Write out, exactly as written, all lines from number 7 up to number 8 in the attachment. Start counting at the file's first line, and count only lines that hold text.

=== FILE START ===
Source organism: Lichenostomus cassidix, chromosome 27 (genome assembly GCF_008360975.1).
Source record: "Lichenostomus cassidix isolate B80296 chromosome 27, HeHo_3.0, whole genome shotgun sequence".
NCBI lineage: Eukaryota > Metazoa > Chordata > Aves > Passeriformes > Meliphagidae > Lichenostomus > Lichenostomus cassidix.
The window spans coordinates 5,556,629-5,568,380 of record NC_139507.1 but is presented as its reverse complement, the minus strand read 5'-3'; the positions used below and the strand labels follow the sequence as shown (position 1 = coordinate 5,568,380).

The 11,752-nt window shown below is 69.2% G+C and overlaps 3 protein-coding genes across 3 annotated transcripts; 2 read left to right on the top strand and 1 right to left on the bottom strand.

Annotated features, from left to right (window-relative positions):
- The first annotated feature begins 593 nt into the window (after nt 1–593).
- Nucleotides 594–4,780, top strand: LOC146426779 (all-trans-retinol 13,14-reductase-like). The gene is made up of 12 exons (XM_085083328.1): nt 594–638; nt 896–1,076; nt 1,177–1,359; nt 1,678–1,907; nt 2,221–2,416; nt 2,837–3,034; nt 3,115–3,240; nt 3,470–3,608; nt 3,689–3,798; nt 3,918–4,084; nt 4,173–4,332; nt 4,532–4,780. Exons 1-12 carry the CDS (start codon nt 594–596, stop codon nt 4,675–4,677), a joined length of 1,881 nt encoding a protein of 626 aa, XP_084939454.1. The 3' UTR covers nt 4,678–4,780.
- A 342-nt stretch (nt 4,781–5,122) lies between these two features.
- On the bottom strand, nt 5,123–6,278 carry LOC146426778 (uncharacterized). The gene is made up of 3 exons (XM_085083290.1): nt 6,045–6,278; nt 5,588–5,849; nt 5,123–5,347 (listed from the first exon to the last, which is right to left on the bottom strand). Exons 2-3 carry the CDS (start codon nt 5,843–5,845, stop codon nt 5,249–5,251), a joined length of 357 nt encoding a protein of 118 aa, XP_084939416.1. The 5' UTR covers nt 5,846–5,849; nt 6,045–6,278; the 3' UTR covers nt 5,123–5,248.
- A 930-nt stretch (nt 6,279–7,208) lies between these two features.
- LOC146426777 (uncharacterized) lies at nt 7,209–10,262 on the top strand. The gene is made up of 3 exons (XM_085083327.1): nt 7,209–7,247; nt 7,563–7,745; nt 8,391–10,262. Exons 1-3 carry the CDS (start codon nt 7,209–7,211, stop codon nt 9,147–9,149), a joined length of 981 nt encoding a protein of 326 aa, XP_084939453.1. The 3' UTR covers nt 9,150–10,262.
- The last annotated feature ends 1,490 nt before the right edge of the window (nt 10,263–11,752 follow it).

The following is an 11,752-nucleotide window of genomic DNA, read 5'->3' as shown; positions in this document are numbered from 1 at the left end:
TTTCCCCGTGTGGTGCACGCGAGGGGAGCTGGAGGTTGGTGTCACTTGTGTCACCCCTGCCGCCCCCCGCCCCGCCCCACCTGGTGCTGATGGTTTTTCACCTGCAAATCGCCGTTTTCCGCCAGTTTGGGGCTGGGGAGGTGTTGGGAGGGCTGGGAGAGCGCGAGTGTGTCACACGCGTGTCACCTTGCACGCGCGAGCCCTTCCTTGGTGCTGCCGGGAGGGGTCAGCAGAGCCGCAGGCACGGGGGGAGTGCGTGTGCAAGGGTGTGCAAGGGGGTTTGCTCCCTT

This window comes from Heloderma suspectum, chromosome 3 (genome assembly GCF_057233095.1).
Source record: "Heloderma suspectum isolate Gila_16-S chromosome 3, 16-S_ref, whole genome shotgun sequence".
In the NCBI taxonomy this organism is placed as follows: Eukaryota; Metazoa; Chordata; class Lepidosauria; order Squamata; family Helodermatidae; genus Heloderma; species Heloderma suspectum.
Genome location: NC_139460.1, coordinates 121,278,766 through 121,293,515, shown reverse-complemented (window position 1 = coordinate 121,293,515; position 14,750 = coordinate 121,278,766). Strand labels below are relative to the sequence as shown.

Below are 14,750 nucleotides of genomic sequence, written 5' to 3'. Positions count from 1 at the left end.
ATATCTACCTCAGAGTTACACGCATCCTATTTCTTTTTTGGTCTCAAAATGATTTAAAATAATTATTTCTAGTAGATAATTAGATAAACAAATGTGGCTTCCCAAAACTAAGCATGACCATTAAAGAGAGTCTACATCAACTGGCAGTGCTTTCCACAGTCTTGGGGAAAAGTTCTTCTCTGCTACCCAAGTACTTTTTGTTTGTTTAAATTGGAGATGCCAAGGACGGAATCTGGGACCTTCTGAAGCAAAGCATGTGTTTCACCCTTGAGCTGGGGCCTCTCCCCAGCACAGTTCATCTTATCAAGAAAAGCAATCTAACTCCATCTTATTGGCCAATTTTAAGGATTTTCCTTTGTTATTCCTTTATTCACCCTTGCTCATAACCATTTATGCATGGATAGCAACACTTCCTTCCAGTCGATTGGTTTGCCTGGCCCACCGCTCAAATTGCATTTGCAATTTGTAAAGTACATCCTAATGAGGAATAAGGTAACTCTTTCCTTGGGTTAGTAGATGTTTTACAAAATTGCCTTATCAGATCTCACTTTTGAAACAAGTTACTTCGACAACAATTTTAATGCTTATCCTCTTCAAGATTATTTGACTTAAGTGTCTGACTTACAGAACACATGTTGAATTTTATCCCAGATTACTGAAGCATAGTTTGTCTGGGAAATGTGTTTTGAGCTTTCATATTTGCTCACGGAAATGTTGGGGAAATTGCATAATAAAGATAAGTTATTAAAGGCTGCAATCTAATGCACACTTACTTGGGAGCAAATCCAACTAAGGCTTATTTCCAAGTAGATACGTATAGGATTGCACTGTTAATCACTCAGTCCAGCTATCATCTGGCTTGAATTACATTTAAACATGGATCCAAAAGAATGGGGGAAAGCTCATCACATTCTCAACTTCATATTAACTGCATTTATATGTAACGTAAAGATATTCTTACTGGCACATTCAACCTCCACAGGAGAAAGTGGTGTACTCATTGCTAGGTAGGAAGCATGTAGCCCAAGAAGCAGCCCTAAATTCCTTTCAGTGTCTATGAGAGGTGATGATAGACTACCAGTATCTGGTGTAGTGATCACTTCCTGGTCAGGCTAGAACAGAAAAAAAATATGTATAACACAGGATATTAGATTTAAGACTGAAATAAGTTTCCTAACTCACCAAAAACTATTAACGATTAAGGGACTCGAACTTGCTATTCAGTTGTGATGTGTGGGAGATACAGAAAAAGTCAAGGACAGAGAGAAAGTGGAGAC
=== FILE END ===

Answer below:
- The first annotated feature begins 593 nt into the window (after nt 1–593).
- Nucleotides 594–4,780, top strand: LOC146426779 (all-trans-retinol 13,14-reductase-like). The gene is made up of 12 exons (XM_085083328.1): nt 594–638; nt 896–1,076; nt 1,177–1,359; nt 1,678–1,907; nt 2,221–2,416; nt 2,837–3,034; nt 3,115–3,240; nt 3,470–3,608; nt 3,689–3,798; nt 3,918–4,084; nt 4,173–4,332; nt 4,532–4,780. Exons 1-12 carry the CDS (start codon nt 594–596, stop codon nt 4,675–4,677), a joined length of 1,881 nt encoding a protein of 626 aa, XP_084939454.1. The 3' UTR covers nt 4,678–4,780.